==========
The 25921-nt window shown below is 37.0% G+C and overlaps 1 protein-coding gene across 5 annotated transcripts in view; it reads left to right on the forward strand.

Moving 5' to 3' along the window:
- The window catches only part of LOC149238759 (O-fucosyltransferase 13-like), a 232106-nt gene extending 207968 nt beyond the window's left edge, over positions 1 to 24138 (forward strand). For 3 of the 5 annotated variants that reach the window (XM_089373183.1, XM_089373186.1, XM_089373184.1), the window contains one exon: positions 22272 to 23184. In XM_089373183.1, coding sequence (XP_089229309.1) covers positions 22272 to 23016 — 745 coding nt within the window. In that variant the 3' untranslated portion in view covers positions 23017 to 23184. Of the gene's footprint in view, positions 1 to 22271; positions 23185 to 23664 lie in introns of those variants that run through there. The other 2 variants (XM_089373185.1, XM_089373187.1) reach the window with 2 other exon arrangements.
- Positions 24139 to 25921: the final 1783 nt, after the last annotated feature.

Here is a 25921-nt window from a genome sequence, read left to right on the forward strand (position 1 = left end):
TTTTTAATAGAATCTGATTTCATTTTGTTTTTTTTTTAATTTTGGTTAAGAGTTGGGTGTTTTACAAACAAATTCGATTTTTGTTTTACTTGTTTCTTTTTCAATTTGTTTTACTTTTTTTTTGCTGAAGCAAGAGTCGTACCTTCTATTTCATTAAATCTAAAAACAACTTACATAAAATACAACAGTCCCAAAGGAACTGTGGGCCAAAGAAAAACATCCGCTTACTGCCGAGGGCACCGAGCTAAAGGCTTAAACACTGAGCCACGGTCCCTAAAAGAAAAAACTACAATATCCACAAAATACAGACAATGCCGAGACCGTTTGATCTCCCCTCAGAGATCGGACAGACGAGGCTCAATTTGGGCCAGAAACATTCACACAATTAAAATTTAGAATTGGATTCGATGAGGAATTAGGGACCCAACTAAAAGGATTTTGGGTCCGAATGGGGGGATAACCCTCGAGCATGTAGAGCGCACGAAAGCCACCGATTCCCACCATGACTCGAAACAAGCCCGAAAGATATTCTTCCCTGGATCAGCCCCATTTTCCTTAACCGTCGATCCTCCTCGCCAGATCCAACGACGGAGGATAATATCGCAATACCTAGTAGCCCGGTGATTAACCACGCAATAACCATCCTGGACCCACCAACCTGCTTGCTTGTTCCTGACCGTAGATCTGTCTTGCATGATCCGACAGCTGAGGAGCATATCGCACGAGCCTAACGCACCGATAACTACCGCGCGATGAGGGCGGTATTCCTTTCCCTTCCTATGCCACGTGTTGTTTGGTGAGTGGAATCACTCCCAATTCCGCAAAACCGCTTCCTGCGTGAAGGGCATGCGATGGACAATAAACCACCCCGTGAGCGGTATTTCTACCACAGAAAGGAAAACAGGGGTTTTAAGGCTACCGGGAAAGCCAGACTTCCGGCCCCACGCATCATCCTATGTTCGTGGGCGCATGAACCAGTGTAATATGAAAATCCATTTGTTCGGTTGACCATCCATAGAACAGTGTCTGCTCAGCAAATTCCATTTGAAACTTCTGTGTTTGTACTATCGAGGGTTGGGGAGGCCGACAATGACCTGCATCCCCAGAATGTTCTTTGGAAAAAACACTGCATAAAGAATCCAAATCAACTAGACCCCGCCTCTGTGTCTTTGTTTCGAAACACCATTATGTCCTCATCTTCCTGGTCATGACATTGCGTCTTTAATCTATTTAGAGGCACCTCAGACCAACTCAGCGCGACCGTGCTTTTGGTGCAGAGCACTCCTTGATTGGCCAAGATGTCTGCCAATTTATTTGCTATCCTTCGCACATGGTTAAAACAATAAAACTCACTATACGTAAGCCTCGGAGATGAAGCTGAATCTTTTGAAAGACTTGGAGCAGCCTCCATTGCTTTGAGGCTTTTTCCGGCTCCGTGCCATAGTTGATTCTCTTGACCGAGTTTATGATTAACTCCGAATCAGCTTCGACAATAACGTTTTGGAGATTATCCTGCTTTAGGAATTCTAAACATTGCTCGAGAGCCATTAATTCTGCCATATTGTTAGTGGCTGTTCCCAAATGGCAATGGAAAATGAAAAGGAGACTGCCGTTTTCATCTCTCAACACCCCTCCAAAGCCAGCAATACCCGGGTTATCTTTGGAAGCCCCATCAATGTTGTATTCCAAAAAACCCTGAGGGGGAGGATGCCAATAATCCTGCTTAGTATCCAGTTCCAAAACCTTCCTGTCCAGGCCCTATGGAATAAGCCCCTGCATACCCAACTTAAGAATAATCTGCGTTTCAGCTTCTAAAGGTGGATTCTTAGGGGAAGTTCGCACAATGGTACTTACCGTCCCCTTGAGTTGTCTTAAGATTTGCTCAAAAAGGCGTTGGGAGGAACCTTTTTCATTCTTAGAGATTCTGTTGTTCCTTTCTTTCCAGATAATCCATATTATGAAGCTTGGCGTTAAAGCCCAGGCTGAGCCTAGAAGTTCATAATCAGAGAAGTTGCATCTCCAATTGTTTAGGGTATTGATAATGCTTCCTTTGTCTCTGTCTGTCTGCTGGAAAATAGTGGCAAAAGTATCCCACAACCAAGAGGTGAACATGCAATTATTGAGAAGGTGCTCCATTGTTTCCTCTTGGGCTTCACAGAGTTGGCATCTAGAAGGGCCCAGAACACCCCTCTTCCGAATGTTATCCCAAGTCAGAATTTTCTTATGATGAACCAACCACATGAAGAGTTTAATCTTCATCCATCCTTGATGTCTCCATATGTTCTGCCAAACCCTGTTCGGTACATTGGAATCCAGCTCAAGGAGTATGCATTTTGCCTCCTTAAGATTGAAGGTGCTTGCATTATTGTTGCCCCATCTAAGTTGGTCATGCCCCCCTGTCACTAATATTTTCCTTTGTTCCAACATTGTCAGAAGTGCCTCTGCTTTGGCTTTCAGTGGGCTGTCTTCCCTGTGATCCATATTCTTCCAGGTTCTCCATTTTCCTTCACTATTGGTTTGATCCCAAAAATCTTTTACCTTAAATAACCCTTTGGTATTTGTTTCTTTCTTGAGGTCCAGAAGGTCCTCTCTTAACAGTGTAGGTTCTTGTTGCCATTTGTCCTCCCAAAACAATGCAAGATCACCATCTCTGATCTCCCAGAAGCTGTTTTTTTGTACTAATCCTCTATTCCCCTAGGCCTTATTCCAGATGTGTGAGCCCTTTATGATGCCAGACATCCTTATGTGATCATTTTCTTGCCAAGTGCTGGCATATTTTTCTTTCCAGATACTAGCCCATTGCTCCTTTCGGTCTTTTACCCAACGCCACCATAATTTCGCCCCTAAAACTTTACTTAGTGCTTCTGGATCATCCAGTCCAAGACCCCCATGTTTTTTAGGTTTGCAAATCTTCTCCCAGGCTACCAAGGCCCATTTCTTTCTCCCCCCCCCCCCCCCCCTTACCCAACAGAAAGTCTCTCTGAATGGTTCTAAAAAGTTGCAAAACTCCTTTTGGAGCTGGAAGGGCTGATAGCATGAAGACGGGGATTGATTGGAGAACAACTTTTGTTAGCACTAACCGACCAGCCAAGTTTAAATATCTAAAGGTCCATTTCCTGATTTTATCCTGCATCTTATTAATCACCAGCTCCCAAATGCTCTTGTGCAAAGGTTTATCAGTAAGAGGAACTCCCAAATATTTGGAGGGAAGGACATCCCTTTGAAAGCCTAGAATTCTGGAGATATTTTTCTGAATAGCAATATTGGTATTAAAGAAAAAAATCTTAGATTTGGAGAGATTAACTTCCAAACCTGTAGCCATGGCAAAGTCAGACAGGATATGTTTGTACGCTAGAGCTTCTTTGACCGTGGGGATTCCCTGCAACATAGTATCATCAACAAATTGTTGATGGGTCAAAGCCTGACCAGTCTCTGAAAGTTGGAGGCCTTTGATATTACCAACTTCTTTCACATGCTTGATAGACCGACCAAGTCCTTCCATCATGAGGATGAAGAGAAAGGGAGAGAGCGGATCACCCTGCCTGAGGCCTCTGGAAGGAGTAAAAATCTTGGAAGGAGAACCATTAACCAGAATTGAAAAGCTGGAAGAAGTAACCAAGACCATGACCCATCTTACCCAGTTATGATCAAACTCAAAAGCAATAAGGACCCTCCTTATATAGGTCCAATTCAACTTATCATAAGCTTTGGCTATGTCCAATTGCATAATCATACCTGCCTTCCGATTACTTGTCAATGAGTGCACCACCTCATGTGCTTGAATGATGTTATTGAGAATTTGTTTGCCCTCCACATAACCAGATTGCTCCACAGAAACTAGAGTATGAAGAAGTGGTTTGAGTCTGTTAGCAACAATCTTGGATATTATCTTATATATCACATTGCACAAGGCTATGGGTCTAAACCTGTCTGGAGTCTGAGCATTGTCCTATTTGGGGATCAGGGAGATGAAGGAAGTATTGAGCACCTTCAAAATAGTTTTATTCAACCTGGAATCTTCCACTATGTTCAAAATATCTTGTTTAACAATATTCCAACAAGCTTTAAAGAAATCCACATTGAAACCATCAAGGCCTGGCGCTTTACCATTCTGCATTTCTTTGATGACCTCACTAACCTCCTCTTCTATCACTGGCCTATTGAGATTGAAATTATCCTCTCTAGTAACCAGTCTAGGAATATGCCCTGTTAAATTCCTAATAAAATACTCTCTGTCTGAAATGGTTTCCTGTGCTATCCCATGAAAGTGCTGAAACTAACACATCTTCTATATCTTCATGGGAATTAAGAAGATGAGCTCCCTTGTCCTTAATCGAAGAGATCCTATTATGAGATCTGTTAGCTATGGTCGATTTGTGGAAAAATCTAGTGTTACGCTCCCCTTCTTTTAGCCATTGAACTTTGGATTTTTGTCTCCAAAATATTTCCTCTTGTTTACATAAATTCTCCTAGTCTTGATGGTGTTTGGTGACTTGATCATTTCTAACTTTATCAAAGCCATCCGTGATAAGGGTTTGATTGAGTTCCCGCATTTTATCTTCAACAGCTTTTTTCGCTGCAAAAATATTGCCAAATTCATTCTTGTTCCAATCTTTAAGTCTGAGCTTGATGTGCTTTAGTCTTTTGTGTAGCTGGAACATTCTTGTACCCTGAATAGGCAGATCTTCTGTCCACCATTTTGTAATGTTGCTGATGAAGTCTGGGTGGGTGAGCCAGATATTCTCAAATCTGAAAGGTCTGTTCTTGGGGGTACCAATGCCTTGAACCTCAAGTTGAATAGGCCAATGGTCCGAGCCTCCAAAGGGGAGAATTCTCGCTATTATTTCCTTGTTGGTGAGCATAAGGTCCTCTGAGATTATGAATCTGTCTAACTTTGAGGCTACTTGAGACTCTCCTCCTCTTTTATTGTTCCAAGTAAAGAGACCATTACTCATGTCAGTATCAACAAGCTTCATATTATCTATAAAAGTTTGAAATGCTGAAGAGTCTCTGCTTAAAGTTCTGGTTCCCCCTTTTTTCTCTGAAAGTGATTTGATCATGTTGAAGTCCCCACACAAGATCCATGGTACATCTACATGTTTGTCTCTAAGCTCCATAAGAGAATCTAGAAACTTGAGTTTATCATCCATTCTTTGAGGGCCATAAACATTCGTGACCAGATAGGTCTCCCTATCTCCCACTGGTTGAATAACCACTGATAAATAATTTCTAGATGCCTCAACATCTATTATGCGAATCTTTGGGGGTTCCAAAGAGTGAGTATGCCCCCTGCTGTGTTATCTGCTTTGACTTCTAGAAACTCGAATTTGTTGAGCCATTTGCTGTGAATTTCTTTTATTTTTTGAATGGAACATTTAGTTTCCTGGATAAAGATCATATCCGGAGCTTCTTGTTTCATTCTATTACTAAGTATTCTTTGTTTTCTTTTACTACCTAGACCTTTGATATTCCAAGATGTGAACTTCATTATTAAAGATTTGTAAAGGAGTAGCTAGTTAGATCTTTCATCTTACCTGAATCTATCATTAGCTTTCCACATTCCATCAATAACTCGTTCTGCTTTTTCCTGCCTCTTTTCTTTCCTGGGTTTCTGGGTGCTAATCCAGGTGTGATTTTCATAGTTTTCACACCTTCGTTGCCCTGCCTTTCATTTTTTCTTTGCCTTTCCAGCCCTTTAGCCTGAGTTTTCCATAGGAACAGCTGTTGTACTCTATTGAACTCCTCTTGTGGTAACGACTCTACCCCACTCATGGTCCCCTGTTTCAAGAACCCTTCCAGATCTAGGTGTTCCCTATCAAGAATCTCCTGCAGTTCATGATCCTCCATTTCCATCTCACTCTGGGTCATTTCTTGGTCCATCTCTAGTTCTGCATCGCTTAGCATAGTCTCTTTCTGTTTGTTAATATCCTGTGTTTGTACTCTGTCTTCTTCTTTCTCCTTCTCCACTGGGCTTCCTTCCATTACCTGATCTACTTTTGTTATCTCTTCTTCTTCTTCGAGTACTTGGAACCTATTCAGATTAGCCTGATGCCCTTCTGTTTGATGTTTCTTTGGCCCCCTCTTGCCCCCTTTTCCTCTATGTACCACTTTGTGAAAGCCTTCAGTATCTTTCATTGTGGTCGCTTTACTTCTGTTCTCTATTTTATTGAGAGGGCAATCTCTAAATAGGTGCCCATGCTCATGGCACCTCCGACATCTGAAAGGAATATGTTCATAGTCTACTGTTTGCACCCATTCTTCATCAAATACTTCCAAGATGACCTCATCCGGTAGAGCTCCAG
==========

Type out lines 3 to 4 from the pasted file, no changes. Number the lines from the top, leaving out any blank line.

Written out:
- The window catches only part of LOC149238759 (O-fucosyltransferase 13-like), a 232106-nt gene extending 207968 nt beyond the window's left edge, over positions 1 to 24138 (forward strand). For 3 of the 5 annotated variants that reach the window (XM_089373183.1, XM_089373186.1, XM_089373184.1), the window contains one exon: positions 22272 to 23184. In XM_089373183.1, coding sequence (XP_089229309.1) covers positions 22272 to 23016 — 745 coding nt within the window. In that variant the 3' untranslated portion in view covers positions 23017 to 23184. Of the gene's footprint in view, positions 1 to 22271; positions 23185 to 23664 lie in introns of those variants that run through there. The other 2 variants (XM_089373185.1, XM_089373187.1) reach the window with 2 other exon arrangements.
- Positions 24139 to 25921: the final 1783 nt, after the last annotated feature.